Most of the psyenergy abilities are also handy in combat. However, elemental creatures called djinn are the real perks in a fight. You encounter, and possibly collect, more than 70 of the critters during the adventure. Each djinn is also aligned with one of the four elements and can be "set" to characters to enhance all their statistics as well as used in combat. Each djinn is capable of executing an offensive, defensive, or enhancing move in combat that is always useful in some way. Once you've used a djinn in combat, it shifts to a summoning state that lets you use it to perform powerful attacks that call mystic creatures in for a beatdown of your foes. Although it takes a bit of getting used to, the djinn system is very useful and keeps combat interesting. One thing to note about Dark Dawn's combat is that it makes use of the time-honored random encounter system that finds you jumped by foes while making your way around the world. Although this gets a bit irritating early on, you come across items that help you manage enemy encounters such as feathers to avoid fights and a special hat to encourage them.
Making your way around the world of Weyard is a pleasant experience overall thanks to Golden Sun: Dark Dawn's presentation, which ranks among the best on the DS. The visuals have brought the 2D world of the GBA games into full 3D on the DS to good effect. The world, the characters, and especially the attacks in combat look great. Psyenergy, djinn moves, and summons are visual highlights thanks to short cinematic sequences that add drama to the action. While the summon cinematics can get a little lengthy, you can hurry them along by skipping straight to the damage-dealing conclusion. The game's audio, which is light on voice, is very appealing and includes a variety of music tracks that get better as you get further in the game.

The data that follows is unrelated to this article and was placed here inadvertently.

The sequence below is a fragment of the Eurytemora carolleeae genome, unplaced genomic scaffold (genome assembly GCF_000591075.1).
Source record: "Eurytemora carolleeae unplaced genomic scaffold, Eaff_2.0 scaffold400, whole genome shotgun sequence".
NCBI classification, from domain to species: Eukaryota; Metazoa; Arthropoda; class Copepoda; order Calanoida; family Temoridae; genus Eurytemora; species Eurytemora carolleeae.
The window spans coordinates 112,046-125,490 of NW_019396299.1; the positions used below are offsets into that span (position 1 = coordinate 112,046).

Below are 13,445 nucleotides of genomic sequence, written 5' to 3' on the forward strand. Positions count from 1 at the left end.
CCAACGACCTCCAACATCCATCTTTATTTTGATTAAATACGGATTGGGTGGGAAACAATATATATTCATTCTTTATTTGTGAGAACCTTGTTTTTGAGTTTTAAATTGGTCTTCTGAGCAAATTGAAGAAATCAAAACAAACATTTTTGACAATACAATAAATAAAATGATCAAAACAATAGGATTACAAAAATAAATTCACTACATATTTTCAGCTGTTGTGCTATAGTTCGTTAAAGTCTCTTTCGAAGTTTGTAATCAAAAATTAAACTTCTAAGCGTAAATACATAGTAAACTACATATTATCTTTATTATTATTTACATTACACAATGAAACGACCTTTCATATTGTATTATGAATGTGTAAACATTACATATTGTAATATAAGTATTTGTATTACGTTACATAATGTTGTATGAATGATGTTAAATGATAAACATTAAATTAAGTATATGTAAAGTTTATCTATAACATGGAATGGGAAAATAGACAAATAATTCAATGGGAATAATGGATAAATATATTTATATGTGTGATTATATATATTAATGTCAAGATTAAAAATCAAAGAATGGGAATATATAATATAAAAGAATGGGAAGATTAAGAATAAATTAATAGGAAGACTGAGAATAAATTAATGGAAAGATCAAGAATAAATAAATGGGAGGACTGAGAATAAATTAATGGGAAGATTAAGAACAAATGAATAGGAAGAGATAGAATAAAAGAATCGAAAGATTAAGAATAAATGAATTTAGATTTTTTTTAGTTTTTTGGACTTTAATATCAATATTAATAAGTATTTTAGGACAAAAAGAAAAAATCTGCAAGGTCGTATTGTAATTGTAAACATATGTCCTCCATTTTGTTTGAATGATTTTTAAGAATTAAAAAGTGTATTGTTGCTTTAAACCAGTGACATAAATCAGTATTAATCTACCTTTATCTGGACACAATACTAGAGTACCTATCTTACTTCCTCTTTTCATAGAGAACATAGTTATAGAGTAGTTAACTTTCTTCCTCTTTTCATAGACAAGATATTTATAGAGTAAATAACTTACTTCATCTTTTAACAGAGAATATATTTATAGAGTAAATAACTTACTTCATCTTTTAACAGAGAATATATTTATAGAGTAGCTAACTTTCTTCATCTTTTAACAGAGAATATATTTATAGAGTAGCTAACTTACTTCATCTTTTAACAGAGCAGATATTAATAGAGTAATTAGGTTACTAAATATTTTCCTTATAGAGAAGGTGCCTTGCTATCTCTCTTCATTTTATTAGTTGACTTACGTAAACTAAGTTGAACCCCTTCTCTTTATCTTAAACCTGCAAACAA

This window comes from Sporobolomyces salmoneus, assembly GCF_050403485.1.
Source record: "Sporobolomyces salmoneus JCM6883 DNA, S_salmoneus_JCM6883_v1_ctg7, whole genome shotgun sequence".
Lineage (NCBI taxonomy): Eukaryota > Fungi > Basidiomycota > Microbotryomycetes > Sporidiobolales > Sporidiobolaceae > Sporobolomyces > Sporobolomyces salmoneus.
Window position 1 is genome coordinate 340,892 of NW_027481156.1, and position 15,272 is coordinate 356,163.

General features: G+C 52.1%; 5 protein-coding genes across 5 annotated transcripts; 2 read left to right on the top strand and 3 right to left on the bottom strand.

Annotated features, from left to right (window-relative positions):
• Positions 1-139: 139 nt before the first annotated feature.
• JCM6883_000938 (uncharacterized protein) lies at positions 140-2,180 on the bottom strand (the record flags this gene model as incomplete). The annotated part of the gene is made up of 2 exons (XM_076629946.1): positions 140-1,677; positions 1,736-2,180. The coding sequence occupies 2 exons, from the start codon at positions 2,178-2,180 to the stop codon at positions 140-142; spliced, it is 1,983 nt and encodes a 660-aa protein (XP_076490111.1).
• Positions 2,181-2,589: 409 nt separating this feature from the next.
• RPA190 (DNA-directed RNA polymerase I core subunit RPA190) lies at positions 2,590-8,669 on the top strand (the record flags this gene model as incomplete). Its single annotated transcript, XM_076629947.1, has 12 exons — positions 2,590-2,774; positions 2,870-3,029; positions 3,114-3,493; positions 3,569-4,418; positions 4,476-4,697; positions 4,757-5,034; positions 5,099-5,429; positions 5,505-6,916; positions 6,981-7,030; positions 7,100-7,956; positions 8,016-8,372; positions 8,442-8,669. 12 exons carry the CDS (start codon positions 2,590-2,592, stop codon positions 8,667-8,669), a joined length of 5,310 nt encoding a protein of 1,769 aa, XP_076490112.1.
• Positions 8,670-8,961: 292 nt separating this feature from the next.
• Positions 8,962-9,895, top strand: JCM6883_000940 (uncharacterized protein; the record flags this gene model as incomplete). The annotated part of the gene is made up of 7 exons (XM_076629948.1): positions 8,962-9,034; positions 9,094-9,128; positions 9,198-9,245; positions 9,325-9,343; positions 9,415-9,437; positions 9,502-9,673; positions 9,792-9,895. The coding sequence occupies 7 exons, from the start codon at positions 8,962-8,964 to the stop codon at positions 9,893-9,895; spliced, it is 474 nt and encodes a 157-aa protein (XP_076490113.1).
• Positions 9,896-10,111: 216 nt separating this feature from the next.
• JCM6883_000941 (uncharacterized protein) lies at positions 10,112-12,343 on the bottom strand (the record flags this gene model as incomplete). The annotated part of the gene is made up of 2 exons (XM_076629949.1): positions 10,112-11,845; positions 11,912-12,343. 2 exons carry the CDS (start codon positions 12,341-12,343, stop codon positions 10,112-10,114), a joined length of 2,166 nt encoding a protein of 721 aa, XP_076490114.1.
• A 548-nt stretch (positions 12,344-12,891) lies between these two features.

The visuals in the game are some of the DS' best this year.
But for all its charm, there are some aspects of Golden Sun: Dark Dawn that dull its otherwise winning sheen. The game's localization is solid but inconsistent, with bland conversations and obligatory exposition mixing unevenly with flashes of the lively humor and sass seen in Nintendo's better RPG efforts. This inconsistency keeps Golden Sun from settling into a storytelling groove. In terms of pacing, Golden Sun is pretty deliberate which, given that you're looking at a 30-hour-plus quest, is both good and bad. While it's nice to have a meaty quest to undertake, some conversations go on a little too long. In addition, managing your inventory, psyenergy, and djinn can be cumbersome because of the game's menu system. The ability to use the DS touch screen is helpful but still doesn't quite cut it.
While it may never be considered a classic, Golden Sun: Dark Dawn is certainly a DS RPG worth playing. The game's great visuals, solid gameplay, lengthy quest, and interesting story add up to a very solid experience. Longtime fans will be especially pleased to get the chance to adventure in Weyard again, while newcomers won't feel left out.